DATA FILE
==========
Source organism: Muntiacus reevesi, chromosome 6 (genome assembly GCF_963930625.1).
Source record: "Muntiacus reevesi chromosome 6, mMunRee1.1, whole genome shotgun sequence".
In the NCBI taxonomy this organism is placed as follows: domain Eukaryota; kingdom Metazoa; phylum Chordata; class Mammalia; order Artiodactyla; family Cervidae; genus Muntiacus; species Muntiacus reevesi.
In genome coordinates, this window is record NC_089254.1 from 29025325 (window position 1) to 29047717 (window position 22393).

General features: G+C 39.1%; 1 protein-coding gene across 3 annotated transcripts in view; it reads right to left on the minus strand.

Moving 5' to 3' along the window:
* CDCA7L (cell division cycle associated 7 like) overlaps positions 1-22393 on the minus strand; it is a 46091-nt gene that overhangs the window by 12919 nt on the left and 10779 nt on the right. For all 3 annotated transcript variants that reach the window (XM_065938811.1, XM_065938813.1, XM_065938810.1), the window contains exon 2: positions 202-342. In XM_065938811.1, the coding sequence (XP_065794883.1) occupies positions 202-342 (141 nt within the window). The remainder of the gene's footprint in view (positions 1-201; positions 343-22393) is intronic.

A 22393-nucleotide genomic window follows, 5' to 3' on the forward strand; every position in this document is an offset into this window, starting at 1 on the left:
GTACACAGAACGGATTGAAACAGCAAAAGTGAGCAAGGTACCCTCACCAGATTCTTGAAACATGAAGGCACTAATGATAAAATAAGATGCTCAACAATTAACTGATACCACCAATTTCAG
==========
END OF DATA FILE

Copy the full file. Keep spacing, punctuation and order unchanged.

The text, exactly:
Source organism: Muntiacus reevesi, chromosome 6 (genome assembly GCF_963930625.1).
Source record: "Muntiacus reevesi chromosome 6, mMunRee1.1, whole genome shotgun sequence".
In the NCBI taxonomy this organism is placed as follows: domain Eukaryota; kingdom Metazoa; phylum Chordata; class Mammalia; order Artiodactyla; family Cervidae; genus Muntiacus; species Muntiacus reevesi.
In genome coordinates, this window is record NC_089254.1 from 29025325 (window position 1) to 29047717 (window position 22393).

General features: G+C 39.1%; 1 protein-coding gene across 3 annotated transcripts in view; it reads right to left on the minus strand.

Moving 5' to 3' along the window:
* CDCA7L (cell division cycle associated 7 like) overlaps positions 1-22393 on the minus strand; it is a 46091-nt gene that overhangs the window by 12919 nt on the left and 10779 nt on the right. For all 3 annotated transcript variants that reach the window (XM_065938811.1, XM_065938813.1, XM_065938810.1), the window contains exon 2: positions 202-342. In XM_065938811.1, the coding sequence (XP_065794883.1) occupies positions 202-342 (141 nt within the window). The remainder of the gene's footprint in view (positions 1-201; positions 343-22393) is intronic.

A 22393-nucleotide genomic window follows, 5' to 3' on the forward strand; every position in this document is an offset into this window, starting at 1 on the left:
GTACACAGAACGGATTGAAACAGCAAAAGTGAGCAAGGTACCCTCACCAGATTCTTGAAACATGAAGGCACTAATGATAAAATAAGATGCTCAACAATTAACTGATACCACCAATTTCAG